Saving lives at 40,000 feet

  • Published
  • By Master Sgt. Mark Olsen
  • 514th Air Mobility Wing Public Affairs


Charge Medical Technician (CMT) Staff Sgt. Jillian H. Moran kneels over severely injured Staff Sgt. Ana Nichols in the cramped space of a KC-135R Stratotanker over the Caribbean Sea.
Moran, a recent nursing graduate of the College of New Jersey, examines Nichols who fell because of aircraft turbulence. Her injuries are serious, possibly life-threatening; a gash on the forehead, and possible spinal cord complications due to how she fell.

Fortunately for Nichols, this is a training scenario. The day before it was Nichols who was the charge medical technician during this three-day training mission to St. Croix, U.S. Virgin Islands Aug. 25-27, 2017.

Fourteen members, including aeromedical evacuation technicians Moran and Nichols, with the 514th Aeromedical Evacuation Squadron (AES), 514th Air Mobility Wing, located at Joint Base McGuire-Dix-Lakehurst, N.J., are performing the joint training with the 77th Air Refueling Squadron, 916th Air Refueling Wing, which is assigned to Seymour Johnson Air Force Base, N.C. Both units are with Air Force Reserve Command.

During the mission, the flight nurses and aeromedical evacuation technicians will train and be evaluated on how they respond to a variety of patient and aircraft scenarios.

A major component of that training is the Stratotanker itself

The KC-135R as a training platform is significantly different compared to other aircraft; the space is more cramped, almost claustrophobic, the aircraft flies at higher altitudes – up to 50,000 feet, and finally, the cabin temperature can fluctuate between hot and cold.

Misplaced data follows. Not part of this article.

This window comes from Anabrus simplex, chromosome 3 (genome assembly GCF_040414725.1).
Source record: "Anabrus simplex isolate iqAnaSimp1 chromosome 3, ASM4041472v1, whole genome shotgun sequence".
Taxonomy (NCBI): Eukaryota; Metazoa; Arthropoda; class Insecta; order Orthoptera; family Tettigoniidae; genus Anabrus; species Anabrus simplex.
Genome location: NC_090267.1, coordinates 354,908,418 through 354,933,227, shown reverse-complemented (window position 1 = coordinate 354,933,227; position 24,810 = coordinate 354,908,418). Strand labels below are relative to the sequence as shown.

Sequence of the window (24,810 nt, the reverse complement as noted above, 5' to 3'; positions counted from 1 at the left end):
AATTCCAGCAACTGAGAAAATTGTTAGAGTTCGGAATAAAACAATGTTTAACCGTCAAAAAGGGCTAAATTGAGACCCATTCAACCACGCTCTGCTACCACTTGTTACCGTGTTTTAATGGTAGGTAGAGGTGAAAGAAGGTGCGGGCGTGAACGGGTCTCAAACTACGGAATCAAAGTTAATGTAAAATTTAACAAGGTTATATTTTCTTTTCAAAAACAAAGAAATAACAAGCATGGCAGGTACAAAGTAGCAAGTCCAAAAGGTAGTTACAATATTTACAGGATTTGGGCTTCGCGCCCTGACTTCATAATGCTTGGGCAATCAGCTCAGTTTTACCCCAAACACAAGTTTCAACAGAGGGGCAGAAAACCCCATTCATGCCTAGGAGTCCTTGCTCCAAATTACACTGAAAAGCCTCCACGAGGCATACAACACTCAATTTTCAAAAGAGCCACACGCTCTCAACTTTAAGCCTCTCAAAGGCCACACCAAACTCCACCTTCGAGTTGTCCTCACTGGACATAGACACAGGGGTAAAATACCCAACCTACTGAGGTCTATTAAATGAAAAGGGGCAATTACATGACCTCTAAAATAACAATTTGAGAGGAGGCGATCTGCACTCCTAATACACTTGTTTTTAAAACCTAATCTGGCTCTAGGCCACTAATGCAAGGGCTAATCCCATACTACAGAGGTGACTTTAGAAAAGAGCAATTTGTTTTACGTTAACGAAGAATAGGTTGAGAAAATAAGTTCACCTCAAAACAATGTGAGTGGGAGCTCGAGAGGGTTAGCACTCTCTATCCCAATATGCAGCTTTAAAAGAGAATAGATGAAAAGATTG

"You have to ask yourself, what are the stresses of flight and how will they affect your patients," said Lt. Col. Rosa M. Ramos, flight examiner. "We emphasize if it is affecting you, your patients are already behind the power curve."

Because space is at a premium compared to the C-17 Globemaster III or the C-130 Hercules, the AES team has to efficiently set up their working area in the confined space. This includes building the stanchion litter system, which holds the patients’ litters; setting up the patient oxygen supply system, and connecting the frequency converters, which convert the aircraft’s voltage to that used by their medical equipment.

Also, flying at higher altitudes comes with additional complications. Rapid decompression at 40,000 feet is different than losing atmosphere at 20,000 feet; if the nurses and technicians don’t act fast, both they and their patients could die, or suffer irreversible injuries.

So the only way to learn is to train in the aircraft, when it’s flying and sometimes bouncing around in the air. No simulator can match the dynamics of the actual aircraft environment.

The KC-135 does comes with a bonus, for the duration of the flight, with the exception of take-off and landing, the entire flight can be devoted to training - the nurses and technicians are not competing with the flight crew for training time.

They make the most of that opportunity. Each Airman has a Mission Accomplishment Report Sheet - commonly referred to as the MARS form, which is a checklist of tasks and emergencies that each nurse and technician must be certified on to be deployable. This is intensive training because each nurse and technician has to be certified on these tasks every six months.